However, while this approach may achieve the desired GRP levels on paper, it may not effectively reach the client's target audience, as these niche channels have limited viewership.

As a result, the client's advertising budget may be wasted on a campaign that fails to connect with their desired audience, leading to suboptimal results and missed opportunities to drive brand awareness and engagement.

The high frequency of ads on these niche channels may also lead to viewer fatigue and annoyance, potentially damaging the brand's reputation.


How Advertisers Can Identify Their Agency's Approach?

So, how can advertisers determine if their media agency is "Buying the Plan" or "Planning the Buy"? One sign is a lack of transparency in the media planning and buying process.
If your agency is reluctant to share detailed information about the media they've purchased, such as the specific platforms, ad placements, and costs, it may indicate that they're using their proprietary media inventory.
Another red flag is if your agency consistently recommends media options that seem misaligned with your target audience or campaign objectives. If you notice a pattern of your agency pushing certain media channels or placements without a clear rationale, it's worth investigating further.

To get a clearer picture, advertisers should ask their agency direct questions about their media planning and buying approach. Some key questions to consider:

  • How do you develop the media strategy and plan for our campaigns?
  • Can you provide a detailed breakdown of the media bought, including the specific platforms, ad placements, and costs?
  • Do you use any proprietary media inventory, and if so, how do you ensure it aligns with our campaign goals?
  • How do you measure and optimize the performance of our campaigns?

By asking these questions and carefully evaluating the agency's responses, advertisers can gain valuable insights into whether their agency is truly "Buying the Plan" or "Planning the Buy."


Ensuring Agencies Are Buying The Plan

If you discover that your media agency is "Planning the Buy," don't panic.

There are steps you can take to ensure your agency starts "Buying the Plan" and prioritising your advertising needs:

  • First and foremost, establish clear guidelines and expectations regarding the use of inventory media.
  • Insist that any use of inventory media must be pre-approved by you, the client, and that the agency should provide a detailed explanation of the benefits it offers compared to traditional media.
  • Request that your agency clearly labels any inventory media in their media plans and provides a clear justification for why it is being used and how it benefits your specific campaign objectives.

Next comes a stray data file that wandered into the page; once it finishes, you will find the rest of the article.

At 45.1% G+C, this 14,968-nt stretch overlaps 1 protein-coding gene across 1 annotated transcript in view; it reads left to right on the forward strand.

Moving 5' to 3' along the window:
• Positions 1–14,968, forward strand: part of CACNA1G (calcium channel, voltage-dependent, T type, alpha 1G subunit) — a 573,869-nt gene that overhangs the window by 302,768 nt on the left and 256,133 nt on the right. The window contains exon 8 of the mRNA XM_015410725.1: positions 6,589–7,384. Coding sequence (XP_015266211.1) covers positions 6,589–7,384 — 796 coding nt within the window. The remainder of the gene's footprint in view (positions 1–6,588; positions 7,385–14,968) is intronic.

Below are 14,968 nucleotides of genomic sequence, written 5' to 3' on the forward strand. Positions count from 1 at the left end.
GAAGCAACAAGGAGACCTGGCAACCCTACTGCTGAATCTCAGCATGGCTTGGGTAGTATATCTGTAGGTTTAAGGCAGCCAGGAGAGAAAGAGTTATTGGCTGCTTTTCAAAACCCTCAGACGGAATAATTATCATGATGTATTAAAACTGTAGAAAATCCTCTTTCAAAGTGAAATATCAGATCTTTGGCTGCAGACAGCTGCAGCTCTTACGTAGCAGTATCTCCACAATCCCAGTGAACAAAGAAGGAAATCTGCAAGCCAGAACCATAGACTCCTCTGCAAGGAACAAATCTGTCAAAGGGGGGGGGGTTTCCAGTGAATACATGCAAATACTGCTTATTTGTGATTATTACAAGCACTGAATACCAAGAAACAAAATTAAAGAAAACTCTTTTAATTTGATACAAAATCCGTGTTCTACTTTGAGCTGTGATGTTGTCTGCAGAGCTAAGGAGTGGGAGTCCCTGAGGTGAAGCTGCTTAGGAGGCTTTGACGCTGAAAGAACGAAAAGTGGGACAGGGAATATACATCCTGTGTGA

• Maintain an open line of communication with your agency, scheduling regular meetings to review media plans, discuss campaign performance, and address any concerns you may have.
  • Consider implementing robust contractual agreements that include specific clauses addressing the use of inventory media. 


Conclusion and Next Steps

Advertisers must ensure their agencies are working in their best interests. By understanding the difference between "Buying the Plan" and "Planning the Buy," you can make informed decisions that drive results.

To ensure your agency is "Buying the Plan," you need to review your media agency contract and check whether you have specific clauses addressing the use of inventory media. 

If you do such clauses, you also need to ensure your media agency is being compliant with these clauses.

As a special offer, we provide a complimentary review of your media agency contract – a no-brainer for advertisers with concerns about this topic. Take advantage of this free service to gain insights and identify areas for improvement.

Take action today. Review your contract, communicate your expectations, and make necessary changes.

If you have concerns or want to use our free contract review offer, don't hesitate to reach out.

With the right strategy and commitment to "Buying the Plan," you can maximize your advertising ROI and achieve your goals.

Additional resources related to this topic:


About the Author

Philippe Dominois Blog Post 2024-1Philippe Dominois is co-founder and CEO of Abintus Consulting, and Head Coach at the Abintus Academy. He has over 25 years of international media experience, having worked on the media agency side, client side, and media auditing side throughout his career. Philippe has authored hundreds of articles over the years that focus on media management best practices.